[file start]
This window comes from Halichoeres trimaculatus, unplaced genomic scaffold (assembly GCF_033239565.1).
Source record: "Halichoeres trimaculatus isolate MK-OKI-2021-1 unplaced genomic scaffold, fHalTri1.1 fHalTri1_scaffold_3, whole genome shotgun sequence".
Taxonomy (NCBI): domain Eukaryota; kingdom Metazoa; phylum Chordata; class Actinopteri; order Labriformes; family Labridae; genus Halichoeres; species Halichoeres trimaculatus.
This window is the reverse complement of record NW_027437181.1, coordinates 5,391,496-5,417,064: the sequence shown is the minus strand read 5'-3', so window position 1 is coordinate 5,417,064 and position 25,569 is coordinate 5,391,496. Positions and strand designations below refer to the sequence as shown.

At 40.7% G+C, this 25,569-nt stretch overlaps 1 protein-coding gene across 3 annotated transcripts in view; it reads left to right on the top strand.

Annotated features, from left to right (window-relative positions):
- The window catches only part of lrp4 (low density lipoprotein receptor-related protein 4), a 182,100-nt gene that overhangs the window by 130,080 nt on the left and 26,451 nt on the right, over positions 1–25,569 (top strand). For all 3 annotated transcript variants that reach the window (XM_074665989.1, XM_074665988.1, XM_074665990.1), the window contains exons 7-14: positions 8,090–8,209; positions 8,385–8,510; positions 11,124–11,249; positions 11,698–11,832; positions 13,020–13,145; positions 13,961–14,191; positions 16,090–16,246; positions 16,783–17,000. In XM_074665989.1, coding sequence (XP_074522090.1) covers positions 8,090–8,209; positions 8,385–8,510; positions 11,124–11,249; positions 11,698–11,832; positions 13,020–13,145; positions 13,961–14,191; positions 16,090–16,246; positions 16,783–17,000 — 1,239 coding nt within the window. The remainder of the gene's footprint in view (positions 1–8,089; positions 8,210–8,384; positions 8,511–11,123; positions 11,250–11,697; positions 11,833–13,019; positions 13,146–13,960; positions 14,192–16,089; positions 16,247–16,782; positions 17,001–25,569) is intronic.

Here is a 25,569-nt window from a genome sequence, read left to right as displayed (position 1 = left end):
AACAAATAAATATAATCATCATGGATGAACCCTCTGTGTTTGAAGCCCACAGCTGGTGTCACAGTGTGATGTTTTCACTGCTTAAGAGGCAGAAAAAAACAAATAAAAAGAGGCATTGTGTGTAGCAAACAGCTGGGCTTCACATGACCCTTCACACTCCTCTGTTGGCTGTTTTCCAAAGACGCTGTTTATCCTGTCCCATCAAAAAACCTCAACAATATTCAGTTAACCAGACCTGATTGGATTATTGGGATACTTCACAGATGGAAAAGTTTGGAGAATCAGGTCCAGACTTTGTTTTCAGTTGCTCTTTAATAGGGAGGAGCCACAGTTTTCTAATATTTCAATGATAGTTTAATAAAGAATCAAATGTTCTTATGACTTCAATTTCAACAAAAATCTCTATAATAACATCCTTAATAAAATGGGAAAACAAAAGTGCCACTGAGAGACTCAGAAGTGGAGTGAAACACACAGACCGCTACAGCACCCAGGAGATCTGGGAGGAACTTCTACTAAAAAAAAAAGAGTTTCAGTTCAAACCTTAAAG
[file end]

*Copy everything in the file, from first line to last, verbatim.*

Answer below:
This window comes from Halichoeres trimaculatus, unplaced genomic scaffold (assembly GCF_033239565.1).
Source record: "Halichoeres trimaculatus isolate MK-OKI-2021-1 unplaced genomic scaffold, fHalTri1.1 fHalTri1_scaffold_3, whole genome shotgun sequence".
Taxonomy (NCBI): domain Eukaryota; kingdom Metazoa; phylum Chordata; class Actinopteri; order Labriformes; family Labridae; genus Halichoeres; species Halichoeres trimaculatus.
This window is the reverse complement of record NW_027437181.1, coordinates 5,391,496-5,417,064: the sequence shown is the minus strand read 5'-3', so window position 1 is coordinate 5,417,064 and position 25,569 is coordinate 5,391,496. Positions and strand designations below refer to the sequence as shown.

At 40.7% G+C, this 25,569-nt stretch overlaps 1 protein-coding gene across 3 annotated transcripts in view; it reads left to right on the top strand.

Annotated features, from left to right (window-relative positions):
- The window catches only part of lrp4 (low density lipoprotein receptor-related protein 4), a 182,100-nt gene that overhangs the window by 130,080 nt on the left and 26,451 nt on the right, over positions 1–25,569 (top strand). For all 3 annotated transcript variants that reach the window (XM_074665989.1, XM_074665988.1, XM_074665990.1), the window contains exons 7-14: positions 8,090–8,209; positions 8,385–8,510; positions 11,124–11,249; positions 11,698–11,832; positions 13,020–13,145; positions 13,961–14,191; positions 16,090–16,246; positions 16,783–17,000. In XM_074665989.1, coding sequence (XP_074522090.1) covers positions 8,090–8,209; positions 8,385–8,510; positions 11,124–11,249; positions 11,698–11,832; positions 13,020–13,145; positions 13,961–14,191; positions 16,090–16,246; positions 16,783–17,000 — 1,239 coding nt within the window. The remainder of the gene's footprint in view (positions 1–8,089; positions 8,210–8,384; positions 8,511–11,123; positions 11,250–11,697; positions 11,833–13,019; positions 13,146–13,960; positions 14,192–16,089; positions 16,247–16,782; positions 17,001–25,569) is intronic.

Here is a 25,569-nt window from a genome sequence, read left to right as displayed (position 1 = left end):
AACAAATAAATATAATCATCATGGATGAACCCTCTGTGTTTGAAGCCCACAGCTGGTGTCACAGTGTGATGTTTTCACTGCTTAAGAGGCAGAAAAAAACAAATAAAAAGAGGCATTGTGTGTAGCAAACAGCTGGGCTTCACATGACCCTTCACACTCCTCTGTTGGCTGTTTTCCAAAGACGCTGTTTATCCTGTCCCATCAAAAAACCTCAACAATATTCAGTTAACCAGACCTGATTGGATTATTGGGATACTTCACAGATGGAAAAGTTTGGAGAATCAGGTCCAGACTTTGTTTTCAGTTGCTCTTTAATAGGGAGGAGCCACAGTTTTCTAATATTTCAATGATAGTTTAATAAAGAATCAAATGTTCTTATGACTTCAATTTCAACAAAAATCTCTATAATAACATCCTTAATAAAATGGGAAAACAAAAGTGCCACTGAGAGACTCAGAAGTGGAGTGAAACACACAGACCGCTACAGCACCCAGGAGATCTGGGAGGAACTTCTACTAAAAAAAAAAGAGTTTCAGTTCAAACCTTAAAG